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Gordon's D-Zone Arcive (2006-2014)

Wednesday, September 24, 2008

Choice and Prejudice

Hi! I'm here again... At least today I found a few minutes to write a post entry. The truth of the matter is that between the fact that I had an awful lot of reports to write for work (and still do!), I was stuck on what to write about. No use writing if you're not inspired ... This blog has its standards doesn't it?

On the other hand, I have been active on Facebook and had the opportunity to get in touch with some old friends - some even going back to my school days (which in truth are not that long ago!). And as I remind myself of 'those times', the more I realise how much I've changed since then.

However, now that I've become involved in the disability sector - and most importantly being a disability activist - I have no real regrets. Admittedly, I have made it a point to dedicate my time to the things I like such as reading, music and exploring who I am in more depth but inside I still feel I cannot detach myself from my status as 'disabled' without being reminded of this fact!

And how I was reminded! At my office, a man entered red in the face as he saw me passing along and promptly stopped me and showed me the bruises he had on his leg. I looked at him with a puzzled look and then was told, "You people... you wheelchair cases... did this to me..." I left work on that day with a mixture of feelings... I felt angry, frustrated but most of all hurt because that was an insensitive and unjust comment.

For the last month, I've also been reading Stephen Covey's "The 8th Habit" and apart from all it's useful advice, I found that his argument on choice struck a chord. In his book, he argues that we are 'not the products of nature or nurture' but of choice. Granted, there may be many arguments to counter this. For instance, are disabled people that free to choose given the barriers and attitudes that we have to face on a daily basis? Can we really be free to live in a way that our choices come into fruition?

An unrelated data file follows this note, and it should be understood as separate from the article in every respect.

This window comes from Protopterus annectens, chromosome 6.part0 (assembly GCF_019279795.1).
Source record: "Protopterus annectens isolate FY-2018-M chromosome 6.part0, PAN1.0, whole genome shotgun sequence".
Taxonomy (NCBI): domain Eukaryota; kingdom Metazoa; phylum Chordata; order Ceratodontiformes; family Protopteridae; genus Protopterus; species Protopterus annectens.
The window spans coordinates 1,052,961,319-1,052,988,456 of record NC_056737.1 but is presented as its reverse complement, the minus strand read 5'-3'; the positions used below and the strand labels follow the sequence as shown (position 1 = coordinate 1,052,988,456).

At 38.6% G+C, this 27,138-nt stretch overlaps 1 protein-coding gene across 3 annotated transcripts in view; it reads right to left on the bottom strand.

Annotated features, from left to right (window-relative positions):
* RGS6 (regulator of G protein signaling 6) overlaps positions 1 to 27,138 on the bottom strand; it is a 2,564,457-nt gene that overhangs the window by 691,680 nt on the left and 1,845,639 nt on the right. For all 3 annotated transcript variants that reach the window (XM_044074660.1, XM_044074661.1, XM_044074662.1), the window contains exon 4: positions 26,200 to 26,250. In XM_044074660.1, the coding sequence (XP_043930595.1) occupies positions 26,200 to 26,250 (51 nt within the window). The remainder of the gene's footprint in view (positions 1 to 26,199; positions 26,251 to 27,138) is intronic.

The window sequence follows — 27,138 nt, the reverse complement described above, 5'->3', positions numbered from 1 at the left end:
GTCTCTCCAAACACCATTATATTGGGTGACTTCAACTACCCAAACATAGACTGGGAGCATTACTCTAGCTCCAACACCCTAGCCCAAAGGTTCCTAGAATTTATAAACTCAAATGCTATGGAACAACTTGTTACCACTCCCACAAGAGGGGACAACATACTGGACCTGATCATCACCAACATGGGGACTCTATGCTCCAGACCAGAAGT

But perhaps the discourse of victimism and blame - that I'm guilty of using (even here) - are not part of the solution but part of the problem. If the residents of Le Court, for example, had given up hope of having justice when they asked Miller and Gwynn for their research support, would there have been a disability movement in the UK? Or if the students at Berkeley (US) hadn't taken any initiative and blamed destiny for their exclusion, would there have been any progress in the US?

Undoubtedly, our 'walk to freedom' (which incidentally is also the title of Mandela's autobiography) requires of us choice to move from being victims to activists, from blaming society to changing society and, more importantly, from choosing not to let society use nature as an excuse for our exclusion.

Now back to the disablist comment of the man I spoke about before. I don't feel the same way I do before. I have every right to be angry. It was indeed an unjust and prejudicial remark to put all wheelchair users in the same box and, on top of that, stereotype us as some kind of 'hazard'. But I should know that this is the price I have to pay for being different. I know it's untrue to be thought of in that way. That is why, I now choose to ignore such remarks but make it a point to change the society which brought on such a mindset. That, I believe, activism is all about ...

For more on the history of the disability movement, you can visit the Leeds Disability Archive

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